Prior to establishment of Salaries and Remuneration Commission (SRC), remuneration and benefits payable to public officers were set through ad hoc Committees. Owing to the limited mandate of the foregoing Commissions and Committees, they only addressed remuneration and benefits in selected sectors and subsectors of the Public Service. The absence of a holistic approach led to substantial differences in salaries, allowances, other benefits and grading resulting in discontentment, low morale and inefficiencies in the Public Service. This situation was not helpful to an economy eyeing fast growth, supported by a vibrant Public Service. Moreover, the country was saddled by a ballooning public wage bill that required concerted effort to: first, harmonize the salaries of all public servants; and second, lay strong foundation to manage a bloated wage bill, thus free funds for development projects.

The Teachers Service Commission (TSC) of Kenya is an Independent Commission established under the Constitution of Kenya to manage human resource within the education sector. It is based in the capital city, Nairobi with offices in all the 47 Counties

The Kenya National Commission on Human Rights (KNCHR) is an independent National Human Rights Institution created by Article 59 if the Constitution of Kenya 2010 and established through the KNCHR Act of Parliament (the Kenya National Commission on Human Rights Act, 2011. It is the state’s lead agency in the promotion and protection of human rights.

In line with the NLC’s Act, 2012, the Commission is obligated to exercise all the powers necessary for the execution of its functions under the Constitution, the NLC Act 2012 and any other written law. This translates into excercising its powers in a variety of ways like:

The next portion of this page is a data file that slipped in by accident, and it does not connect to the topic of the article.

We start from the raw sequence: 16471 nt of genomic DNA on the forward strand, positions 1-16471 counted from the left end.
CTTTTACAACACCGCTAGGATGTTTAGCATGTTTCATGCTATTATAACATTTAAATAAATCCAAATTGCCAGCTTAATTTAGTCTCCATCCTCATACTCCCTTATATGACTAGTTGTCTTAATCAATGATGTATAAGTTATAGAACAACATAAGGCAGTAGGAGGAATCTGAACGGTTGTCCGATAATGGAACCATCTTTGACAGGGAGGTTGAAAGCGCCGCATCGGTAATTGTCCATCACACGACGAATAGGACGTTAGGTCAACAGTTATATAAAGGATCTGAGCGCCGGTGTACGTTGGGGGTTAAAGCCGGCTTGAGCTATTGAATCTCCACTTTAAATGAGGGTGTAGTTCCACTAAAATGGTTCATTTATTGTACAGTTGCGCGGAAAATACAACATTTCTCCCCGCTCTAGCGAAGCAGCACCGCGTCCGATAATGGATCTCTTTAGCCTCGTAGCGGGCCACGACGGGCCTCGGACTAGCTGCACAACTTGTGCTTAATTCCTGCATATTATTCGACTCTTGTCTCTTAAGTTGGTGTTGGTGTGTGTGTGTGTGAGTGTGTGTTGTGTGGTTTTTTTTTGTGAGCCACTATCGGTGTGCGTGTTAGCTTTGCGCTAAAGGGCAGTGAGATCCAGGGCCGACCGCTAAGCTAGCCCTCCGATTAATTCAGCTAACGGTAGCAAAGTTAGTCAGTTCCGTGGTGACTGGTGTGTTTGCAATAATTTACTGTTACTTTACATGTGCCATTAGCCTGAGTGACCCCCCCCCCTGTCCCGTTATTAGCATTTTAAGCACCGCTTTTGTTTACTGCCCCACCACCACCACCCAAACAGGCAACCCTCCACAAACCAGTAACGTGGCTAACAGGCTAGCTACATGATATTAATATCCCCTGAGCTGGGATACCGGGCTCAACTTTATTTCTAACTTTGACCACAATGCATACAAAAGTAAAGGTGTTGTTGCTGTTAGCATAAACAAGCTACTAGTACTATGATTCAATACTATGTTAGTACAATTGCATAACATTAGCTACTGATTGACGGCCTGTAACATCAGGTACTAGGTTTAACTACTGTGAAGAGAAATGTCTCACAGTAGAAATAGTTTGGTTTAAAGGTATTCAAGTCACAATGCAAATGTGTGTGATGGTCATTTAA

1. Without prejudice to the generality of subsection (1), the Commission shall have powers to;

  • Gather, by such means as it considers appropriate, any relevant information including requisition of reports, records, documents or any information from any source, including any State organ, and to compel the production of such information where it con­siders necessary;
  • Hold inquiries for the purposes of performing its functions under the NLC Act;
  • Take any measures it considers necessary to ensure compliance with the principles of land policy set out in Article 60 (1) of the Constitution as depicted in box 1 below. These principles continue to guide the work of the Commission.

The mandate of the Commission is spelt out in Articles 234, 155(3)(a), 158(2)(3) and (4), 171(2), 230(2)(b) and 236 of the Constitution. This includes establishment and abolition of offices, provision of competent human resource, promotion of good governance and ensuring efficiency and effectiveness in the provision of quality services in the public service. In discharging the mandate, the Commission is guided by the values and principles in Articles 10 and 232 of the Constitution, Public Service Commission Act of 2017, Public Service (Values and Principles) Act, 2015 and other relevant legislations.

The creation of the National Police Service is provided for by the Constitution, the National Police Service Act 2011 and the National Police Service Commission Act 2011.

In accordance with the provisions, the National Police Service consists of:
1.    The Kenya Police Service,
2.    The Administrative Police Service and

3.    The Directorate Criminal Investigation.
The National Police Service is under the independent command of the Inspector General. Mr Hilary Nzioki Mutyambai, nsc(AU).
The Kenya Police Service(KPS), the Administrative Police Service(APS) and the Directorate of Criminal Investigation(DCI) are each headed by a Deputy Inspector General. The current Deputy Inspector General of the KPS is Mr. Edward N. Mbugua CBS, MBS,OGW, ndc(K) Mr. Noor Y. Gabow EBS,OGW,  is the Deputy Inspector General for the APS and Mr. George Kinoti , CBS, is the serving Director of the DCI